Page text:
On 1 June 2020, China rolled out the Master Plan for the Construction of Hainan Free Trade Port (“the Masterplan”), a large-scale plan to transform the entire island province into a Free Trade Port (“FTP”). Aiming to further consolidate the foundation of the real economy and enhance economic competitiveness, the Masterplan set up the goals in stages - a FTP system will be "basically established" in Hainan by 2025, becoming "more mature" by 2035, and be completed by 2050 - with a focus on the liberalization and facilitation of trade, investment, transport and the flow of talent, capital and data.
In this article we provide a summary of the key preferential policies introduced by the Masterplan.
1. Liberalization of trade of goods and services
Hainan's transition from a free trade zone (“FTZ”) to a FTP is not just a simple upgrade. The purpose of the FTZ is to give play to its role of “first trial” in policy systems and to promote reproducible experience nationwide. The biggest feature of the FTP is the "zero tariff"- based tax system arrangement, as well as a higher level of trade liberalization, facilitation and all-round opening up.
In terms of supervision mode, the FTP implements the special supervision mode of “first line” and “second line”
"First-line": is established between Hainan FTP and other countries (regions) outside China's borders. Except for prohibited and restricted imports and exports, goods and articles can be freely imported and exported.
"Second line" is a new management model established between the Hainan FTP and Mainland China. Goods entering the Mainland China from the FTP are subject to customs duties and import-related taxes in principle. Those who meet the conditions can enjoy import tax exemption preferential policies.
The plan also stated that Hainan will establish more special customs supervision zones to implement more flexible import and export management. The local government will also establish a convenient and efficient "single window" dealing with matters in relation to importing to and exporting from overseas countries.
2. Investment Facilitation
Furthermore, specific measures, including aviation, shipping, telecommunications, and finance, would be supported with tailored measures, and would guide the design of the lists of sectors open to foreign investment, i.e., the negative list and market access list.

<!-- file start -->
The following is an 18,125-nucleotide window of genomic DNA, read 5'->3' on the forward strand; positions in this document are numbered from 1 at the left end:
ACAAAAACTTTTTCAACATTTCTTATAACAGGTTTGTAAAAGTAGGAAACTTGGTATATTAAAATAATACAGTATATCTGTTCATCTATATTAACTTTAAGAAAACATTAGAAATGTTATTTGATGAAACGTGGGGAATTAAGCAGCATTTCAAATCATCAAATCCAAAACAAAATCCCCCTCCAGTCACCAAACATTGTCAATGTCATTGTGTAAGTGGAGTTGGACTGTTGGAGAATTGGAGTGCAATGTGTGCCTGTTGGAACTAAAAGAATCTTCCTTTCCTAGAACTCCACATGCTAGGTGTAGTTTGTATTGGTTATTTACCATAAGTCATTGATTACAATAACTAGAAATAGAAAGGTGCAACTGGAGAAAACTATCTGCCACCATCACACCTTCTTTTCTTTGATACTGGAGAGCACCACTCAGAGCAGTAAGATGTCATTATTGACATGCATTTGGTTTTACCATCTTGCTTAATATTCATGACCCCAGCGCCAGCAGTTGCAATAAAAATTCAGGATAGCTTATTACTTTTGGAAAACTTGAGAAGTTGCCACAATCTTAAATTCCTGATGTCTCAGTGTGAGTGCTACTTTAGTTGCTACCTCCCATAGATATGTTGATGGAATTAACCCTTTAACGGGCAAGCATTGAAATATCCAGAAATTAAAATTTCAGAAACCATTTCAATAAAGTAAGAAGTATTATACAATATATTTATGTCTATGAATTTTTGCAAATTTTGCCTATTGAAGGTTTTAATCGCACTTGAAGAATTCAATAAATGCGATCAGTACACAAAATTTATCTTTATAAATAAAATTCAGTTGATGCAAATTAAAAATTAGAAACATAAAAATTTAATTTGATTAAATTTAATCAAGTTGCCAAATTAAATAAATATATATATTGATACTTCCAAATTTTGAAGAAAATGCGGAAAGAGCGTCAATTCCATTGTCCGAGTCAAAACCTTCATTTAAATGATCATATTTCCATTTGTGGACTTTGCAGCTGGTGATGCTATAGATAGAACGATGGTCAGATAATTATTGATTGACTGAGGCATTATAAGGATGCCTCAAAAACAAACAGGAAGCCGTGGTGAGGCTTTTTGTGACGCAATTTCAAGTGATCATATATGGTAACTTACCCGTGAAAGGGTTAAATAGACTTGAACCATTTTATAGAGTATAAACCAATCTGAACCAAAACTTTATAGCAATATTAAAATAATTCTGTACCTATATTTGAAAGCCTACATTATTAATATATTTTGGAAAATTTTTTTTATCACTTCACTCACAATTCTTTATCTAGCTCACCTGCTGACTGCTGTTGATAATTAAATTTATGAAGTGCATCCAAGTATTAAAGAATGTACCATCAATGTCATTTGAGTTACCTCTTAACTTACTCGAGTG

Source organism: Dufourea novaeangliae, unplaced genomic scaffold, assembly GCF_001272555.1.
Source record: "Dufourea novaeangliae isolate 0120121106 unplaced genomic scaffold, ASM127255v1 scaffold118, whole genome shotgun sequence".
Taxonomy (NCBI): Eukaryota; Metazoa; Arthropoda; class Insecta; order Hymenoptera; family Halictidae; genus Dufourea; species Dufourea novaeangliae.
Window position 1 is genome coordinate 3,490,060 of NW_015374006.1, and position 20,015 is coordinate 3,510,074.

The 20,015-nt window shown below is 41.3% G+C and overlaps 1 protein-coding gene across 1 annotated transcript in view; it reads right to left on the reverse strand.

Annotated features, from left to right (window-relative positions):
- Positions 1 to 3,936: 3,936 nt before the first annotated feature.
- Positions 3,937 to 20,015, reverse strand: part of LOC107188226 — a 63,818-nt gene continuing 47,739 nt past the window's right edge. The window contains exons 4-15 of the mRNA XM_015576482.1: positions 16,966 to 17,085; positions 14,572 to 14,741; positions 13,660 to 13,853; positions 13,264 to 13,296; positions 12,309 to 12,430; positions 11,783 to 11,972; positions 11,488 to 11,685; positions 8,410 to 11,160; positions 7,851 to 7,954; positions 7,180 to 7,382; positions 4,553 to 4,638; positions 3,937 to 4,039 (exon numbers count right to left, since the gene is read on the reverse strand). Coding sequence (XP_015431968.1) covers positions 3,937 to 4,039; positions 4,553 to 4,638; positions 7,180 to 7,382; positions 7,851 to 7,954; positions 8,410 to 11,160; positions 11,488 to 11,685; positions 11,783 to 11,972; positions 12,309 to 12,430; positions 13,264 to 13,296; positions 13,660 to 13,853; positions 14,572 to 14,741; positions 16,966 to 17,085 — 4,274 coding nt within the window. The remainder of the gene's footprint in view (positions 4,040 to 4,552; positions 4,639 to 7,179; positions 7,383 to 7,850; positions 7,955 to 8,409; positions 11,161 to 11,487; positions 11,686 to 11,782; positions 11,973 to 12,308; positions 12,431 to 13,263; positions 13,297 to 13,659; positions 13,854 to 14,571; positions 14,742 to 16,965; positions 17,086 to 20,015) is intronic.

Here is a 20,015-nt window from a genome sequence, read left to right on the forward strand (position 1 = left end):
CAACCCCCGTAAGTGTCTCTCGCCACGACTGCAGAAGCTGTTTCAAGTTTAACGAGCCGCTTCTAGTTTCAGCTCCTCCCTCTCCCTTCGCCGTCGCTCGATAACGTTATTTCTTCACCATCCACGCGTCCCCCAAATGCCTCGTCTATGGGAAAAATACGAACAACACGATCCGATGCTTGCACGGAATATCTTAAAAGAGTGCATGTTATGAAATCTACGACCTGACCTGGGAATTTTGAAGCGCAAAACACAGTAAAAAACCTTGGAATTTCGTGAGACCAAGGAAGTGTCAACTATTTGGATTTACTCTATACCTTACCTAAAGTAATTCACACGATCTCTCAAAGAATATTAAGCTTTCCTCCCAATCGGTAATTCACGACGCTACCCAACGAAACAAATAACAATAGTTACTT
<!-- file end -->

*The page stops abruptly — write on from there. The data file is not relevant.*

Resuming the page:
3. Tax measures
Regarding the "zero tariff" policy, after the implementation of island-wide customs clearance operation and degenerate tax system, the goods which are not included in the Catalogue of Goods subject to Import Duties are allowed to be imported to Hainan FTP and will be exempted from import duties. Goods with "zero tariff" will be exempted from routine customs supervision. At that time, the special customs supervision areas such as Yangpu Bonded Port Area and Haikou Comprehensive Bonded Area will no longer be retained.
According to the preferential tax measures, for enterprises in the "Encouraged Industry", 15% corporate income tax (“CIT”) rate, instead of the currently applicable standard corporate income tax rate 25%, will be applied. For individuals with high-end or urgently needed skills, the maximum rate of individual income tax is 15%, which is far lower compared to the current progressive tax rate of 45%.
In addition, a CIT exemption would apply to foreign-sourced dividend income received by newly established Hainan enterprises in the tourism, modern services, and high-tech industry sectors (i.e. the tax exemption method of double tax deduction is adopted instead of the corporate income tax system under the existing credit relief system). Complete (100%) tax depreciation and accelerated depreciation regimes would also be available.
In addition to the above, the plan mentions that tax payment will be assessed and pre-warned in accordance with the principle of the locations of substantial economic activities and value creation. The local government will use the actual place of business and place of residence as the criteria to prevent tax base erosion and profit transfer.
A significant feature of Hainan FTP is that the zone is an entire island, spanning 35,400 square kilometers – about 32 times the area of Hong Kong. The other 11 FTZs in Mainland China cover an average area of about 120 square kilometers.
Diversified pilot base –The other 11 free trade pilot zones are located in areas with sound economic foundations. Hainan Island builds pilot FTZs in both developed and underdeveloped areas, which can form more pilot experience.
Strong collaboration – The island-wide pilot program will help bring into full play the advantages of highly consistent pilot FTZs and administrative divisions, improve the integrity and coordination of institutional innovation, and strengthen the integration of reform systems.
The rise of Hainan will also not take a toll on Hong Kong's status. Both the positioning and industry focus of the Hainan FTP are different from Hong Kong's, indicating that complementarity outweighs competition in the two regions. Hainan's weak industrial foundation and unskilled workforce will also make it hard to compete with Hong Kong and other FTZs in China.
The Masterplan signals that the development goal of Hainan FTP is to initially establish a FTP policy system focusing on free-flowing monetary measures and efficient investment facilities by 2025. By 2035, it will become a new highland for China's open economy. By the middle of this century, a high-level FTP with international influence will be cultivated. This will promote the formation of a new pattern of high-level opening of China and play an important role in supporting its economic globalization.
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